Owner of Nano’s Hangout, Saeeda Effendi held her very own Ajrak exhibition on Tuesday for friends and family.
Effendi has not always been into fashion. About 35 years ago, she partnered with her friend Azra to open a salon called Azra & Saeeda, which was located within the premises of the Pearl Continental Hotel — then known as Intercontinental Hotel – in Karachi. She then turned to fashion designing and established a workshop on main Khayaban-e-Shamsheer with an outlet in Zamzama, where the label Saeeda’s Collection was born.
“I was lucky then,” she said, recalling the time when hers was the first shop in Zamzama’s fifth commercial lane in the 1980s. But things soon changed when she quit her job upon her husband’s insistence. “He wanted me to be home and relax,” she said, explaining that she quit in 1994 and retained only a handful or workers and continued on a small scale. Unfortunately, her husband passed away in 2003 from cancer.
If you stop by at Nano’s Hangout, you will see a wall completely dedicated to her press clippings so her clients can see the work she has done over the years. With this collection, she has re-entered the fashion scene with Ajrak, the unique block-printed fabric traditionally done in Sindh. “This is my new theme and I am going to stick with it,” she says, pointing to her pieces that range from casual short shirt to more formal longer ones. The collection has interesting cuts, and it is impressive how creative Effendi has been with the Ajrak, which is usually worn as a shawl. Aside from the straight Ajrak kurtas, she has also incorporated Ajrak panels, edgings and collars, with the more formal ones having embellishments.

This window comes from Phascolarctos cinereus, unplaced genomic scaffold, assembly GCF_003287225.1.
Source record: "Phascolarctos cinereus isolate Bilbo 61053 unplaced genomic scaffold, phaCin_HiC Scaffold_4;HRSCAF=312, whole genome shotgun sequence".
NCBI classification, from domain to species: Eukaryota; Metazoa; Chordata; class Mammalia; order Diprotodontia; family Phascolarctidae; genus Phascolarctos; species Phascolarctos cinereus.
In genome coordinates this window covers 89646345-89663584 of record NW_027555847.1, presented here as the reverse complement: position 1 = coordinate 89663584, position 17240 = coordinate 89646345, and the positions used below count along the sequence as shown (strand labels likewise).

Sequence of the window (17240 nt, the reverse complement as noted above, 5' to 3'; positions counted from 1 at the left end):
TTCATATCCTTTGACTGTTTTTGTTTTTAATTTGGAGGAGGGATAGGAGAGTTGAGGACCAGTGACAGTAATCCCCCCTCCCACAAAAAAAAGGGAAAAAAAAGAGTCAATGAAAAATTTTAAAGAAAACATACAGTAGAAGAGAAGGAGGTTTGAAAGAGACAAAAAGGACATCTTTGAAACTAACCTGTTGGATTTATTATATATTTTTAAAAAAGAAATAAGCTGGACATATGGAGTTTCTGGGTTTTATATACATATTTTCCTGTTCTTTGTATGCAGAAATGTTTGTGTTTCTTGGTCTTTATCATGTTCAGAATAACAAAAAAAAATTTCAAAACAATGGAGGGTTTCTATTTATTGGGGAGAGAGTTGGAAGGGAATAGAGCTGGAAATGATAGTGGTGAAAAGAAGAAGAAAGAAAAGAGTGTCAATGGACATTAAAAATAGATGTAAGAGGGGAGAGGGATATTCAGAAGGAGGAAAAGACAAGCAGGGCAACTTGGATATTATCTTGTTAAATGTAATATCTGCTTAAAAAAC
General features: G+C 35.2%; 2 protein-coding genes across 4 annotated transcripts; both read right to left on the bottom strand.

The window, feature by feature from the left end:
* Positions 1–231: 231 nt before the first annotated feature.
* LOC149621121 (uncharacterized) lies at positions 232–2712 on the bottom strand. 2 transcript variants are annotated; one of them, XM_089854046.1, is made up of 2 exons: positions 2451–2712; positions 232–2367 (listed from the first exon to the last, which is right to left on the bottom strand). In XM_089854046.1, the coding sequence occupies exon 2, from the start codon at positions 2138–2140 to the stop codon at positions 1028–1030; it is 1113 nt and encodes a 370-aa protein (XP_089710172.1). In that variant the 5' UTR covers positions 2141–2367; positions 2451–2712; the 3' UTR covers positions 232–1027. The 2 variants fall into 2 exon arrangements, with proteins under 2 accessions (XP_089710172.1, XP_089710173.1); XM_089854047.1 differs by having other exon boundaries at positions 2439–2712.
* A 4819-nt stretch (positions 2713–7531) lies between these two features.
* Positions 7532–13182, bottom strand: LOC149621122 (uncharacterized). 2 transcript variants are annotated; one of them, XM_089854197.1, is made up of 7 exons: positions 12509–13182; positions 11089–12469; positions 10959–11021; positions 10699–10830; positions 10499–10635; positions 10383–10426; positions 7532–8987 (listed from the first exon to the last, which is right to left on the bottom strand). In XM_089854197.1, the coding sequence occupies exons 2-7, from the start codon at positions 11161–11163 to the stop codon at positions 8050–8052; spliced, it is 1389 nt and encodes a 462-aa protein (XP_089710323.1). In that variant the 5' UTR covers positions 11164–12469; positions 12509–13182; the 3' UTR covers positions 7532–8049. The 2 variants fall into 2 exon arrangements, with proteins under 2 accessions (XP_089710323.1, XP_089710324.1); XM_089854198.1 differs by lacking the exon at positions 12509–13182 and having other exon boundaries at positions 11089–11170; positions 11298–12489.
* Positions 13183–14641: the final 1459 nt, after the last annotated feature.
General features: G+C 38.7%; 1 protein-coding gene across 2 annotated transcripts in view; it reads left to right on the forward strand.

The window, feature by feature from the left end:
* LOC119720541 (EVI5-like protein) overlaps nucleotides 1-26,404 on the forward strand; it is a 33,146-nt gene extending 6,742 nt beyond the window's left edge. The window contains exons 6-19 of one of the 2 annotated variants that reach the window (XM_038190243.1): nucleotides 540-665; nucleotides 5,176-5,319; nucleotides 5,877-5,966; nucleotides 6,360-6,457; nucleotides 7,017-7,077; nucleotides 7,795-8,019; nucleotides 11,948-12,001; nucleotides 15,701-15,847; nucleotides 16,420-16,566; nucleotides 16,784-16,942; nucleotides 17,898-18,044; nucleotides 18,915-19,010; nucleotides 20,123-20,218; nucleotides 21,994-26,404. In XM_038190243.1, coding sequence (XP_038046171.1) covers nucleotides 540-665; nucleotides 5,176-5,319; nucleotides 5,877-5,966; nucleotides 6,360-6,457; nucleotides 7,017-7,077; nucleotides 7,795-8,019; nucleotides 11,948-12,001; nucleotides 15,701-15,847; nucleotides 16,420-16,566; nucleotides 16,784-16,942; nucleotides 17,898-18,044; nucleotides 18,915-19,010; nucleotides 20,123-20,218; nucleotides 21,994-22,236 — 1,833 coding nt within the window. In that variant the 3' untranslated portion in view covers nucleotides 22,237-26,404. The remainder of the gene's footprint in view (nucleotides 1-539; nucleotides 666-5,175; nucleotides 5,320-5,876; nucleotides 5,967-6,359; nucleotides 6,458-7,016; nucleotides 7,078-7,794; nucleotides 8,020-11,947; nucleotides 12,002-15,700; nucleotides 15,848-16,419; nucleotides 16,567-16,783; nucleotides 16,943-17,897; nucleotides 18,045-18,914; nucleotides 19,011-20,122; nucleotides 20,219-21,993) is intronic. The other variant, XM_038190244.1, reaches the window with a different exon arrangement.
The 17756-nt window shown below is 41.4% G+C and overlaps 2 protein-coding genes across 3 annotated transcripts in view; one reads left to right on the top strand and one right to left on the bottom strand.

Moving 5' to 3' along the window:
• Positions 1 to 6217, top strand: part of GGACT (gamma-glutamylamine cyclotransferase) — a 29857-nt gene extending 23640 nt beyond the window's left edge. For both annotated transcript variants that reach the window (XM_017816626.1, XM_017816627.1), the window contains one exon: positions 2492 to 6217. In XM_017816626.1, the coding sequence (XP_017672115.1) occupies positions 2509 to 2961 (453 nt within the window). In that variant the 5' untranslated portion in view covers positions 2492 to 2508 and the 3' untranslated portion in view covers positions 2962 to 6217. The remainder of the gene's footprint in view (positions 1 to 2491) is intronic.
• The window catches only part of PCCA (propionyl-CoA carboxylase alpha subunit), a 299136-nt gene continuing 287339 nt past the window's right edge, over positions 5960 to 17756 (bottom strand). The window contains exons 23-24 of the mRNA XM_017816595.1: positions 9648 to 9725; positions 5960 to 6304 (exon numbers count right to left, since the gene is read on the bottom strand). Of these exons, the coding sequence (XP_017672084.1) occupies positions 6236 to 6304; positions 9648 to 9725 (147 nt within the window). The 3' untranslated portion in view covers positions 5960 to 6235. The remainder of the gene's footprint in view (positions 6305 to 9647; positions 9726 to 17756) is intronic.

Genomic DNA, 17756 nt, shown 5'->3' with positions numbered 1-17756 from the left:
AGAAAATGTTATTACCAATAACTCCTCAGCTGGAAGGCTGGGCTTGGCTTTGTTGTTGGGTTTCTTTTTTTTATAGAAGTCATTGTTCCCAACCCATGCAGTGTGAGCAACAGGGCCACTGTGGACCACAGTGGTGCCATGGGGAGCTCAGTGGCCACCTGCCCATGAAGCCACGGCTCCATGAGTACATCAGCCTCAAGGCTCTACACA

The Ajrak she buys is from Matiari in interior Sindh, which she then brings to the city for designing. Tuesday’s evening preview collection of 45 pieces was completely sold out.
For her friend Firozeh Majeedullah, who wore a casual Ajrak shirt, this exhibition was a rebirth of the good old days. “I fondly remember how she used to cut my hair long ago,” she said. “I used to come to her for my outfits and today I am back again.”
So what has changed in 30 years? “Thirty years ago I had to be very careful,” said Effendi, explaining that in a military regime, she had to make sure not to design sheer fabric for women. “Now we are living in liberated times! I can see what people really want to wear and they enjoy wearing it. I would love designing it for them,” she said happily.
Published in The Express Tribune, August 10th, 2012.
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